Company’s Commitment to Affordable Housing Recognized – Park LaBrea News
KFA partners Barbara Flammang and Wade Killefer. (photo by Chad Yussman/KFA)
Killefer Flammang Architects (KFA) received the John Chase Creative Community Award at the recent West Hollywood Community Housing Corporation (WHCHC) Gala.
KFA was recognized for dedicating “so much of their time and energy to creating affordable homes for hundreds of people who struggle not only with inadequate income, but with multiple health issue and disabilities,” said WHCHC Chair Ramon Mendez, Jr. and WHCHC executive director Robin Conerly.
KFA designed five of WHCHC’s 14 affordable housing communities, starting with Palm View in 1998, Havenhurst in 2004, Detroit Senior and Detroit Family in 2001 and Hayworth House in 2013. KFA has designed over 3,000 units of affordable housing in Los Angeles County.
The John Chase Creative Community Award is dedicated to the late urban designer for the city of West Hollywood.
John Chase oversaw the design of hundreds of projects, big and small, playing a significant role in West Hollywood’s redevelopment. WHCHC held its 4th Annual Gala Celebration “A Night To Remember” at the London Hotel West Hollywood.Killefer Flammang Architects is a full-service, award-winning architecture firm based in Santa Monica.
KFA’s design expertise includes multi-family/mixed-use housing, affordable housing, adaptive reuse, senior and special-needs housing.
For information, visit http://www.kfalosangeles.com.
Wednesday, April 01 2015
Announcement of New Principals at Killefer Flammang Architects
KFA is pleased to announce the promotion of John Arnold, AIA, Lise Bornstein, AIA,
and Shu-Chi Hsu, AIA, LEED AP to principal.
With degrees in architecture and landscape design, John joined the KFA team in 1999 and has enjoyed the opportunity of being involved in both LA’s and KFA’s continuing growth and evolution. He has a deep interest in making existing cities better places to live at both the individual level and public level by designing good units and setting them in a lively, diverse urban place.
John’s tenure at KFA has focused on the full range of multi-family housing types including adaptive reuse projects, hotels, affordable family and senior housing, and market-rate condominiums and apartments. He enjoys working with developers and communities throughout the design process to find the project that best fits on each site and meets client goals.
John is an active volunteer in his South LA neighborhood, helping out with planning and preservation issues, and is an advocate of native plants. John has also made a habit building houses with Habitat for Humanity in Southeast Asia.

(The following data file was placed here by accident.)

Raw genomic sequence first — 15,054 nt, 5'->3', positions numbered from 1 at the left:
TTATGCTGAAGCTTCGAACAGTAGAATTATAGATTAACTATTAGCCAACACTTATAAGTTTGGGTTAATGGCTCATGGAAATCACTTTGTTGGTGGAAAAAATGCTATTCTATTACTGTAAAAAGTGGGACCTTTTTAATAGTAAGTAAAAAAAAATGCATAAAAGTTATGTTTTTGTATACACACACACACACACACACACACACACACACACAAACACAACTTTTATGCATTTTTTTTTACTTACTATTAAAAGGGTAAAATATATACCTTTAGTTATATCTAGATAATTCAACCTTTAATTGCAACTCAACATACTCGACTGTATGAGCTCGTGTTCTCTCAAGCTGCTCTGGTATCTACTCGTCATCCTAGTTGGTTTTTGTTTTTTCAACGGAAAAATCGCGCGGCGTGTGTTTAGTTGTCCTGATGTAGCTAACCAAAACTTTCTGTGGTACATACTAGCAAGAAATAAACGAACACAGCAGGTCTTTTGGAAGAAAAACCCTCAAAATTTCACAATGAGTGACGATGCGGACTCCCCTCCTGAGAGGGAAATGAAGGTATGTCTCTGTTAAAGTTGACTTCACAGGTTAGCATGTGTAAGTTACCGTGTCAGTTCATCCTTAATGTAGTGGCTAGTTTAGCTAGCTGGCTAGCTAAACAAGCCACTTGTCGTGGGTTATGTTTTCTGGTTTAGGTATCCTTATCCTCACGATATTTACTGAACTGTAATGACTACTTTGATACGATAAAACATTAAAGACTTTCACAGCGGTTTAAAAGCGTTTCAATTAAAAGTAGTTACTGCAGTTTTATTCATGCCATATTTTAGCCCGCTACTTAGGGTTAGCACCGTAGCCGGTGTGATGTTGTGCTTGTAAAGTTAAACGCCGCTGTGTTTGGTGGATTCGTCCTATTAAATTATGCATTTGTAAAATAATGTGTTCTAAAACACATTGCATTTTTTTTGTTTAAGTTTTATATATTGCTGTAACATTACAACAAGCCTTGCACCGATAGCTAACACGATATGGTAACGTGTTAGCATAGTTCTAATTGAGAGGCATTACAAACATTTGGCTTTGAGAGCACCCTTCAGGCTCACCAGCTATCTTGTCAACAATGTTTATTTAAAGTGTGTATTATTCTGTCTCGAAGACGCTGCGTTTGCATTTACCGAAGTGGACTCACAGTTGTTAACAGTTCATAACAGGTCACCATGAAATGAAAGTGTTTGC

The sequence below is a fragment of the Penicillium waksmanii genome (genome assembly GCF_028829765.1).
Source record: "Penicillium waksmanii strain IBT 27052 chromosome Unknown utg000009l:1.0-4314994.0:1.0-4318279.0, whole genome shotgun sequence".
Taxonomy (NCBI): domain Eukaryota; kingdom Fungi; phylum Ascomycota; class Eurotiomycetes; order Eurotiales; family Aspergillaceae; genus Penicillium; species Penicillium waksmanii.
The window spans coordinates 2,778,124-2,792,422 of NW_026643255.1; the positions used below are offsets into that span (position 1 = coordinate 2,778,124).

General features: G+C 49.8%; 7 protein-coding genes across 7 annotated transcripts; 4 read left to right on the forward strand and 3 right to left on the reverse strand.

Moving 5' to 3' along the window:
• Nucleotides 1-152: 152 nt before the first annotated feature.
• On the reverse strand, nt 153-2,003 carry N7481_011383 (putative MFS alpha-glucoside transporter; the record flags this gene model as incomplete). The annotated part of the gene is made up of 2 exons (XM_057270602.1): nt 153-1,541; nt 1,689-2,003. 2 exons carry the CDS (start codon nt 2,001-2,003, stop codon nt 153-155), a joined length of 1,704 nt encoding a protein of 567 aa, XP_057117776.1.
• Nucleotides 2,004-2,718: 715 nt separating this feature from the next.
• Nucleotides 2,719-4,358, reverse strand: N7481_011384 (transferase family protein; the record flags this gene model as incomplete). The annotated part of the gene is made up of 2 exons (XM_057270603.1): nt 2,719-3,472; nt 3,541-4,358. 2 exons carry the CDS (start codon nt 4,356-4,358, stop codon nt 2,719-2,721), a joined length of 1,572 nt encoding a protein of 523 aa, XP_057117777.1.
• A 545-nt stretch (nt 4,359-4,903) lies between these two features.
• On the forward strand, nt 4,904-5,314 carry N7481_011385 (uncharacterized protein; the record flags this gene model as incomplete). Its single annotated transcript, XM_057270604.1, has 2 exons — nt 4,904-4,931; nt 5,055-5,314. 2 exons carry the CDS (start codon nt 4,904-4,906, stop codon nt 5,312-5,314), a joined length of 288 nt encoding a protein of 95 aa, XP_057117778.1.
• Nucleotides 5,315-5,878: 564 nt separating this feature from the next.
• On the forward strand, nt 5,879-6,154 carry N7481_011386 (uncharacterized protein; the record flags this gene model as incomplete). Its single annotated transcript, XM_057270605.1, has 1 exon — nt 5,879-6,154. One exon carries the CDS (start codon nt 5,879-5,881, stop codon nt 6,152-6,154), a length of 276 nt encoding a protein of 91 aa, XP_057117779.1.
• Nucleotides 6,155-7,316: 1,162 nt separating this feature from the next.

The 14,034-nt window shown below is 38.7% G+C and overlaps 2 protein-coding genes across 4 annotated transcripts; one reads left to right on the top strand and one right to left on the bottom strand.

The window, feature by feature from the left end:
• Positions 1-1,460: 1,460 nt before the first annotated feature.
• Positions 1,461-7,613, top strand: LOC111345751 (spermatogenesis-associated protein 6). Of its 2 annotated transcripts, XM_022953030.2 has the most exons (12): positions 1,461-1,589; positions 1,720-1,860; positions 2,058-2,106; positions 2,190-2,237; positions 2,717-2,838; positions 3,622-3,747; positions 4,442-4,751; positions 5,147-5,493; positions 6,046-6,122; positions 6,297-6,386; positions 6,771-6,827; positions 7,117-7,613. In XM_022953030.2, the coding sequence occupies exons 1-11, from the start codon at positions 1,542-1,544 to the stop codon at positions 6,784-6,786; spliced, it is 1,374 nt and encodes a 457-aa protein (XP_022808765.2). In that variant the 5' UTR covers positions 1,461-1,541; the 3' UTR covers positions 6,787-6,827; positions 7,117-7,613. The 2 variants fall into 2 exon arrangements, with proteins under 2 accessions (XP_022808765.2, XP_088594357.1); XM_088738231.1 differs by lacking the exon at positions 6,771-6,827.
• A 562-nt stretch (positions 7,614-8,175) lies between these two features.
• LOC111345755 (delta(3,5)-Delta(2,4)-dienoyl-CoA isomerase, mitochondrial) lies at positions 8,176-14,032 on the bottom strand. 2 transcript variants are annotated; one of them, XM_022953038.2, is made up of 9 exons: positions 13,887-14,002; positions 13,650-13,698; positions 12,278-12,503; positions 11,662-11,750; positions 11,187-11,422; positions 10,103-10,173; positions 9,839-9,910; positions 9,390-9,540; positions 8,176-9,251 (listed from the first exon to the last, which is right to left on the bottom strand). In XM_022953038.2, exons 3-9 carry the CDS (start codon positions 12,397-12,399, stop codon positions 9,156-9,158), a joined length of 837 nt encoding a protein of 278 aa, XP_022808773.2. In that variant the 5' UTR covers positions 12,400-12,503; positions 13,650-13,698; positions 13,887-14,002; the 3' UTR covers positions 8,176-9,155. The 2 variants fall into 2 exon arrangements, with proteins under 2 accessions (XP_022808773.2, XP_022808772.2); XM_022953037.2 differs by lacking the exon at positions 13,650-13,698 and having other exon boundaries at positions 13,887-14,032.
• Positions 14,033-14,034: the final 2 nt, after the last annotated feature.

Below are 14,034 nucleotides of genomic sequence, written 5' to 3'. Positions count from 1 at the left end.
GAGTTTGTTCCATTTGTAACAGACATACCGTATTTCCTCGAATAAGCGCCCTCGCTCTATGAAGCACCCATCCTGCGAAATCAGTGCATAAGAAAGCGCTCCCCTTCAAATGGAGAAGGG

Lise joined KFA in 2001 and has incorporated her love of art and design into her work. Working on a wide range of projects including market rate and affordable housing, mixed-use, and master planning projects, she continues to develop her interest in Los Angeles and participates in the considered densification of such a large and complex city.
Focused on creating projects with a big design idea, Lise has managed projects with complex entitlement packages, multiple funding sources and significant community outreach while working collaboratively with clients, consultants, contractors and in-house teams. The ever-evolving LA cityscape is reimagining itself yet again amidst a new era of transformation in the way people live and work. This growth will lead KFA to new and exciting projects with creative partners and offer new opportunities in urban infill development and design.
Lise is a board member of the Association for Women in Architecture Foundation (AWAF), where she chairs the Scholarship Committee.
Originally from Taiwan, Shu-Chi studied architecture in Bauhaus, Germany, and lived in Italy before settling down in Los Angeles. In 2006, she joined the KFA team and has become an expert in discovering the best and optimal land use of any project site. Shu-Chi enjoys working with her team on
complex projects and challenging deadlines, and believes building design should be honest, functional, and timeless.
Outside of the office, Shu-chi works with engineers and artists to create large-scale public works of art for underserved communities both in Los Angeles and in Taiwan. The bamboo bridge her team built won an AIA Los Angeles Design Honor Award, one of the first non-building prize winners.
Deeply interested in business, she is currently an EMBA student at UCLA where her concentrations are in finance and global management.
KFA partner Wade Killefer (snapped here with Thomas Safran & Associates chairman Thomas Safran and Clifford Beers Housing exec director Christian Ahumada) says the design will preserve the old stained-glass windows, in addition to the church’s historic organ. The project will convert the 90-year-old Immanuel Church at 3215 E 3rd St in Long Beach into a three-story complex for seniors. The project will include 24 one-bedroom units with rents starting at about $450.
The $12.1M project will deliver in summer 2016 and was financed by low income housing credit equity from Union Bank, an infill grant, a HUD loan and money from Long Beach, among other sources. Amenities will include a community room, fitness center, and residents will have access to senior health and education programs.
Monday, March 16 2015
Episode #101: Renovation & Renewal in Skid Row’s Affordable House Stock
You Can’t Eat The Sunshine – The Esotouric podcast
Join us this week as we talk with architect Wade Killefer, partner at Killifer Flammang, about the firm’s recent renovation of the 19th century Pershing Hotel at the corner of 5th and Main. We’ll also visit with Donald Spivack, former Deputy Chief of Policy and Operations for the CRA/Los Angeles, about working with Wade to preserve and maintain the affordable housing stock of Skid Row.
We’ll also discuss a new residential project in the historic Bumiller Building on Broadway, preservation concerns raised by Tom Gilmore’s futuristic art museum proposed to wrap around two historic landmarks at the corner of 4th and Main, Nazarian dropping out as the hotel developer for the Grand Avenue Project, progress on the #SaveTacoBell front and Frank Gerhry tapped to develop the former Garden of Allah site at Sunset and Crescent Heights. All this and more as Kim & Richard usher in the week of March 16th, 2015